There were, for example, several different bars that could be used, a “packing nut bar” being approximately two feet long, and a “line bar, ” which was between three and four feet long (Dkt. Nos. 53-6 at 12; 53-4 at 7; 53-8 at 15). Although Walton's coworkers differed about the frequency with which they used the short and long bars, they agreed they had seen supervisors using both of them (Dkt. Nos. 53-4 at 8; 53-5 at 10; 53-6 at 9; 53-13 at 4; 56-5 at 2).

         It is undisputed that, while utilizing the eye-bolt method, operators occasionally would tap the eye bolt with a sledge hammer “trying to break that seal and cock the suction cap sideways so it [would] pop up out” (Dkt. No. 53-6 at 7, 11). Employees, however, differed as to whether one should ever strike the bar itself, rather than the eye bolt (Dkt. Nos. 53-5 at 8; 53-13 at 7; 56-4 at 2; 56-8 at 2).

         Although Baker Hughes never instructed equipment operators to utilize the eye-bolt method (Dkt. Nos. 53-5 at 12; 53-7 at 8) - and one employee described it as “a shortcut we're not supposed to use” (Dkt. No. 53-8 at 5)[2] - use of the method was commonplace (Dkt. No. 56-10 at 2; 53-15 at 5). Walton and another employee testified that managers or supervisors were aware of this practice and even had used the method themselves (Dkt. Nos. 53-8 at 6; 56-9 at 2).

         2. Walton's Injury

         On July 1, 2014, the date of his injury, Walton was assigned to work on the Baker Hughes Hess Archer site in Cadiz, Ohio. There he participated in a “pre-job safety and operations meeting” at which field supervisor James Dotson ensured that all employees had their personal protective equipment (“PPE”) (Dkt. Nos. 53-12 at 3; 53-21). That day's job safety analysis (“JSA”) worksheet also indicates that the crew discussed safe practice when using a hammer (Dkt. No. 53-22 at 3). Neither the meeting nor the JSA specifically addressed rebuilding fluid end pumps or removing discharge caps.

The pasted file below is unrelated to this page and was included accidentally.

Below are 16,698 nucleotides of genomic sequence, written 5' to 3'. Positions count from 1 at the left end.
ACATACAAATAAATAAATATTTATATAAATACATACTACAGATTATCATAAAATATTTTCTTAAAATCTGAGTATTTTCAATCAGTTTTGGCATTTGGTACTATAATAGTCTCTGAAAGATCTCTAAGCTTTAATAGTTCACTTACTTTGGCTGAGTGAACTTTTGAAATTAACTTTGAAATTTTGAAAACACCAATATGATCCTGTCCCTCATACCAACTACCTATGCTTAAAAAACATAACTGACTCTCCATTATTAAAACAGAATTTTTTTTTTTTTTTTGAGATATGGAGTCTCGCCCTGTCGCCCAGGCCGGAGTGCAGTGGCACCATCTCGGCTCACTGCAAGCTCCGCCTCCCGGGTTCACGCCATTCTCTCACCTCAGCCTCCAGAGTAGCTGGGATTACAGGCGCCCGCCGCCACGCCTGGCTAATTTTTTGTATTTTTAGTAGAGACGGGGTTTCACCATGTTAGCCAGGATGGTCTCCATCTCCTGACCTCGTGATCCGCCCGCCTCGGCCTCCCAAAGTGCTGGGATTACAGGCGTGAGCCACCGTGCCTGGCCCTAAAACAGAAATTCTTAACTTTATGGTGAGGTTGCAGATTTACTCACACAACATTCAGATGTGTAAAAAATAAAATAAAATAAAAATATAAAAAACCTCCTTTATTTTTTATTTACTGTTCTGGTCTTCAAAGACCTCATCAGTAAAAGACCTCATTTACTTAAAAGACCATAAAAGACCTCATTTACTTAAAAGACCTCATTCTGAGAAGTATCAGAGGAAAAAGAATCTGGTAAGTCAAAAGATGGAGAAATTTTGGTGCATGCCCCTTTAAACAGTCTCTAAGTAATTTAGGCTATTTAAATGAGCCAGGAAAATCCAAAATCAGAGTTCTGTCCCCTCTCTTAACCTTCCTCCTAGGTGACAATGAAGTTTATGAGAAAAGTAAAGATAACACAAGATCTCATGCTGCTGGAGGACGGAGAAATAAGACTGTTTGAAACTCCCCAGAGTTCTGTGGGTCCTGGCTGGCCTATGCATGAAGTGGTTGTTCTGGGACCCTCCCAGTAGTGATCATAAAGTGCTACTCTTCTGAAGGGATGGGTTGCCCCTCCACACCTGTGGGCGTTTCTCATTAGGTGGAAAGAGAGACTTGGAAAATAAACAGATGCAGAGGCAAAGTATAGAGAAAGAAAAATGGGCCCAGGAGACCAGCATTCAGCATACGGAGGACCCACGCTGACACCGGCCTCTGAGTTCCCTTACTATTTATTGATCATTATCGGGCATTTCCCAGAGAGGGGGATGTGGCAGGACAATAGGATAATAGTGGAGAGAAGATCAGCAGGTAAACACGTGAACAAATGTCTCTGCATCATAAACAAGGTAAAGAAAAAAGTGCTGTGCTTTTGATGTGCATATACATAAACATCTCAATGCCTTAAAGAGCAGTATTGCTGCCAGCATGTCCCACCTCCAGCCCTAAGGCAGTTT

Nevertheless, during the shift, Walton's supervisor directed him to rebuild a fluid end pump (Dkt. No. 1 at 2). While working on the pump, Walton attempted to remove one particular discharge cap using the slide hammer that was on-site (Dkt. No. 53-3 at 9). When the slide hammer method failed, however, Walton resorted to a version of the eye-bolt method. Placing an eye bolt into the suction cap, he slid a short bar through the eye bolt and attempted to strike the bar with a sledge hammer. Instead, the sledge hammer struck another bar laying nearby, which in turn struck Walton in the right eye (Dkt. No. 53-3 at 10-14).[3] Although he was quickly transported to the hospital following his injury, Walton ultimately lost the use of his right eye.

         Baker Hughes immediately shut down the Hess Archer site for several days to investigate Walton's injury (Dkt. No. 53-4 at 6). It ultimately concluded that Walton had used the wrong tool, in part because he had incorrectly assumed that the “commonly used” eye-bolt method was an accepted practice (Dkt. Nos. 53-14 at 4; 56-1 at 3). As a result, Baker Hughes determined that Walton had not followed the standard operating procedure (“SOP”) for suction cap removal, and that the procedure was not clear to employees.[4] Moreover, Walton's supervisor had not conducted a JSA for the task in question (Dkt. No. 53-14 at 4).